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Albert Ayler - The Copenhagen Tapes

Magnus Säll, Dagens Nyheter

He is like a horse that has kicked and pawed in the box for years in order to be free. And when he eventually does, the feeling of freedom is so strong that he almost pasts out.

Albert Ayler stands on the stage at Montmartre in Copenhagen in September 1964 and moves to the basic, all dead points be deleted. Action playing which demands: everything at once!

The American poet Ted Joans saw Albert Ayler’s group arrive in Denmark: “Their sound was so different, so unique and raw, like to scream ‘FUCK’ in Sant Patric’s Cathedral during a sold out Easter service. ( … ) Some Danish answered with bad whistling, others screamed to the musicians to shut up. I sat chocked, intoxicated and surprised to what I experienced. Their music didn’t sound like anything I’ve heard before”.

He was not the only one who was hit. John Coltrane had heard Ayler earlier and tried to sound like him for many weeks, but he had to give up. John Coltrane’s last whish was that Ayler, together with Ornette Coleman, should play at his funeral.

This visit in Copenhagen was not Ayler’s first in Scandinavia. He came to Sweden in the beginning of the 60’s and about a year later he made his first recording thanks to Bengt “Frippe” Nordström. He played in Copenhagen together with the piano player Cecil Taylor. At that time he was unknown, a very margin person for most people.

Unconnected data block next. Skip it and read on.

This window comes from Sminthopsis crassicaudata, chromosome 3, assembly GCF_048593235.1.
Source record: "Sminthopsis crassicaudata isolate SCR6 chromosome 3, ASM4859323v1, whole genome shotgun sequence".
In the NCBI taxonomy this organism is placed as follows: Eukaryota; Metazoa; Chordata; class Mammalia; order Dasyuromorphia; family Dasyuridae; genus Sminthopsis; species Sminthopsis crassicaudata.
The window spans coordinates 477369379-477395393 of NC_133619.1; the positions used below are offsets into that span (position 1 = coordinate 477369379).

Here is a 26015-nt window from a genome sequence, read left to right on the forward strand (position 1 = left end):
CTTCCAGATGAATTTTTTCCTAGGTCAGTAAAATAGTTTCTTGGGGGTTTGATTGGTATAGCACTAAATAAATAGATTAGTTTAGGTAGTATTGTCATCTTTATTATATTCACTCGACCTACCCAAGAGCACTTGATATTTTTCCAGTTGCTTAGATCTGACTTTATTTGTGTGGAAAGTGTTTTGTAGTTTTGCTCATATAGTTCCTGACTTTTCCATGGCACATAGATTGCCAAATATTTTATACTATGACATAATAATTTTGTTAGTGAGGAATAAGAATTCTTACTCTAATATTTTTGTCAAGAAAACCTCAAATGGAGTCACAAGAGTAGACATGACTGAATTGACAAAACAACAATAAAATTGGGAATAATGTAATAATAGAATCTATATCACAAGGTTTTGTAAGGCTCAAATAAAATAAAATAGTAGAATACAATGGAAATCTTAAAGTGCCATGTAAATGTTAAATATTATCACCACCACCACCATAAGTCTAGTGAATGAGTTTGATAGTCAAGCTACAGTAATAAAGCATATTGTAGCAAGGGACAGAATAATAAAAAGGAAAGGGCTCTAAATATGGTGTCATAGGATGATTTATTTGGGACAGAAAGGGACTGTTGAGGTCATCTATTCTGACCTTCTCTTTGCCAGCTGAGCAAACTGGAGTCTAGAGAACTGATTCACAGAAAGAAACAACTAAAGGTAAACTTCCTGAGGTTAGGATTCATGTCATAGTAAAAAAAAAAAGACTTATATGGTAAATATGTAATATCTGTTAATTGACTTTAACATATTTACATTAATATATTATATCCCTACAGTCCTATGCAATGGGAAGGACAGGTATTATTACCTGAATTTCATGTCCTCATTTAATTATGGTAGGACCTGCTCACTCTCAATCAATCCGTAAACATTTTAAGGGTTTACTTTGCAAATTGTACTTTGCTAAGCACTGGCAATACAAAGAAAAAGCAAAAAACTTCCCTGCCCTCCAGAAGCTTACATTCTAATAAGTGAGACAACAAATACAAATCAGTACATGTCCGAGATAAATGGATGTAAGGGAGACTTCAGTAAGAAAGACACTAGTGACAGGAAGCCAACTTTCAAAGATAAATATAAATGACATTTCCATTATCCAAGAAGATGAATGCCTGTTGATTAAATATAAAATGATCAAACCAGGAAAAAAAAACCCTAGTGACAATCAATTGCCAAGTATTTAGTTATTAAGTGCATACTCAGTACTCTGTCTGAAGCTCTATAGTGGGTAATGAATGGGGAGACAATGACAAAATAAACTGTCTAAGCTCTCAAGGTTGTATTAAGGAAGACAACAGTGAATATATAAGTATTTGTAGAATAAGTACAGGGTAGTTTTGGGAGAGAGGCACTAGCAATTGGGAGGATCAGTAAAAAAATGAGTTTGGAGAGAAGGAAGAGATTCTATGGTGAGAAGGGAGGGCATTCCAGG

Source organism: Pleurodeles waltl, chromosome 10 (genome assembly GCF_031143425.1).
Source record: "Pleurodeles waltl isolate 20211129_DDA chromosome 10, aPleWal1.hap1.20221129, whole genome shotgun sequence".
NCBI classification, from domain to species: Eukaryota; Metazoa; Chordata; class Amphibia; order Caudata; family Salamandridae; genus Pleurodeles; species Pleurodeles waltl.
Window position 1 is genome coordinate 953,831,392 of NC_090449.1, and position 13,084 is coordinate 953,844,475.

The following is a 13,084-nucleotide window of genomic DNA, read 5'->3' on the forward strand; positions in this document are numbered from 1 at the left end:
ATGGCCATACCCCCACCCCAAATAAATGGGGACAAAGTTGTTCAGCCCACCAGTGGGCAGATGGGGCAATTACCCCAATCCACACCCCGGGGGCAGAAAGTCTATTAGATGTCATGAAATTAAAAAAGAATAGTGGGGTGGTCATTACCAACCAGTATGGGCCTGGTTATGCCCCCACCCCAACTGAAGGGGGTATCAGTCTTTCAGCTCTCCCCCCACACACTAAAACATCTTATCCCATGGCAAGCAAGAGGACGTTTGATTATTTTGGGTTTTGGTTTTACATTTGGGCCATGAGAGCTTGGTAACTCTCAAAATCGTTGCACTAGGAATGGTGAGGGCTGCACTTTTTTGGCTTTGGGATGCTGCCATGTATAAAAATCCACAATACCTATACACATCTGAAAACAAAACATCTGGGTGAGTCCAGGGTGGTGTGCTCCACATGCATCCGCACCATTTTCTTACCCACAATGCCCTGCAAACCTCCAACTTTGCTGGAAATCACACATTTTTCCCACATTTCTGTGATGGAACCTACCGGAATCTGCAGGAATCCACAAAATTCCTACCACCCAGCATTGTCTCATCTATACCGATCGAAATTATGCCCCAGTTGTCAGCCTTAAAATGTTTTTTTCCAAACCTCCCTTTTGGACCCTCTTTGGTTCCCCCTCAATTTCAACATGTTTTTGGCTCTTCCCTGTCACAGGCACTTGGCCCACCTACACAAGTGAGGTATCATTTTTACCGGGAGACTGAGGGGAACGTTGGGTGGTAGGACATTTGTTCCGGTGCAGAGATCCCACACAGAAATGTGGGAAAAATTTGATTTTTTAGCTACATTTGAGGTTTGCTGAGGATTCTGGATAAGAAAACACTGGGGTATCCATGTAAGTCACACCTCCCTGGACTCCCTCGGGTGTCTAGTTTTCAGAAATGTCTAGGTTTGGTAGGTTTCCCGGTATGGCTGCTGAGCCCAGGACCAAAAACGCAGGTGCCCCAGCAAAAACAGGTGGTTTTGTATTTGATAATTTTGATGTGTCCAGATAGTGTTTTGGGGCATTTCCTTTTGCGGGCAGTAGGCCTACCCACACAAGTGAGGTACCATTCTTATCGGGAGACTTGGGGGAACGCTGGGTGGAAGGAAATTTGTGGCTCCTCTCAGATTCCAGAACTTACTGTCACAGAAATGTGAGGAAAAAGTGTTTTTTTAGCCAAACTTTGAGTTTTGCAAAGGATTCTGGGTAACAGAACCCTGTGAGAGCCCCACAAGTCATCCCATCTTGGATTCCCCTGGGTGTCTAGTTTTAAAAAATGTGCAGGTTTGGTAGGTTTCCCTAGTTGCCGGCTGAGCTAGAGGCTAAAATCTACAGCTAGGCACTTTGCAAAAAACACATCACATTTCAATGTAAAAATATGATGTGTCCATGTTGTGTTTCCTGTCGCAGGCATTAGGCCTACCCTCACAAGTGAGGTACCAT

When he returned in 1964 he was still controversial but, still, a musician with his own name and with a band of his own. The bop and the post-bop was side stepped and had to give up for the pain of the trough. New aesthetic for a new time.

But one was easily fouled: the music, which sounded revolutionary, had in reality deep roots.
Many of the most important names of the radical jazz had started in the New Orleans jazz or some other kind of black music.
Albert ayler for instance played with the blues player Little Walters’ tour band. He sad that “all music should have the roots at Louis Armstrong”.

In Ayler’s music one can hear the group improvisation from the New Orleans music, the ecstasy from the gospel music in the churches, the earthy of the blues.
And Swedish folk songs: in the sleeve notes to this CD it is claimed that Ayler’s “Ghost” is built on Gunde Johansson’s “Torparevisan”.

Beautiful “The Copenhagen Tapes” - released by the small, suitably named Ayler Records in Gusum - contains of formerly unreleased recordings from Ayler’s Copenhagen visit in September 1964: from one of the Montmarte concerts and from a radio recording the same week. There can also an interview by Ayler be heard (the voice is surprisingly soft and mild).

Action of culture is felt as an understatement in this case. The musicians are childish happy to be able to say their message. Listen to the poetry of Gary Peacocks bas, the inner rhythm in Sunny Murray’s at first glance broken-in-pieces drumming, the trembling butterfly tone form the trumpet player Don Cherry. And so Ayler: wide, untidy, snorting tenor saxophone directed direct to the sun. What naivety!

The resistance starts here. Place George Bush to a forced listening to “Vibrations” or “Mothers”, not even he could miss the message of love.